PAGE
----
The dictator plans to increase arms sales and strengthen air defence.
Lukashenka announced his plans today at a meeting in Minsk to discuss the further development of the Belarusian Armed Forces, Interfax news agency reports.
“I'd like to discuss the military surplus in the Armed Forces that we don't actually need due to the ongoing army modernisation and the ways of disposing it,” the ruler said.
Lukashenka explained that he had enough buyers ready to purchase weapons.
“We haven't hidden it. If should sell it if we can,” he said. “I'd like you to treat the military surplus with due care. We must get rid of it until the weapons become too outdated to interest someone,” Lukashenka said.
More money for air defence
The ruler said Belarus would optimise expenses on the Armed Forces giving priority to the air forces and the air defence. He said he ordered to start implementation of arrangements with Russia in that sector.
“The Ministry of Defence has a task to start implementation of the arrangements with the Russian Federation and the arrangements with Vladimir Putin.
The ruler ordered to pay close attention to additional targeted financing of top-priority measures concerning the air forces and the air defence.
“Having analysed the recent conflicts, we came to a conclusion that the air defence and the air forces are priorities for us. As it is the main sector in the Armed Forces, we should give our foremost attention to it,” Lukashenka said.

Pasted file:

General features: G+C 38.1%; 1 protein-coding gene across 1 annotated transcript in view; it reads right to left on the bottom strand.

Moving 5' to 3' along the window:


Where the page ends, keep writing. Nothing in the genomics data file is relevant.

Fear of losing power
The ruler again spoke about the international pressure allegedly put on “unwanted” states.
“As we already agreed during a discussion of the ways to improve the Armed Forces, we will hear the military to learn how they see the future of our army that must defend the country's sovereignty and independence,” Lukashenka said. He underlines that any state organises its Armed Forces depending on the international situation, especially in the region where it has to live and work. According to the ruler, the military and political situation, especially in the last few decades, shows serious changes in international relations: “The sense is that the high and mighty continue to put pressure on the foreign and domestic policy of the so called unwanted states. They use different tools, including armed struggle.”
Fortunately, it hasn't reached and will hardly reach Belarus, Lukashenka thinks. In his opinion, other means of influence are used against Belarus first of all by Western countries, NATO and the US.
The ruler underlines that the situation develops fast in the world and former allies become unwanted. “Sometimes it looks ridiculous: They overthrew everything they could in the Arab arc in the north of Africa and in the east. They are trying new methods of deposing now pretending to be peacekeepers, especially the European Union. You see it yourself.”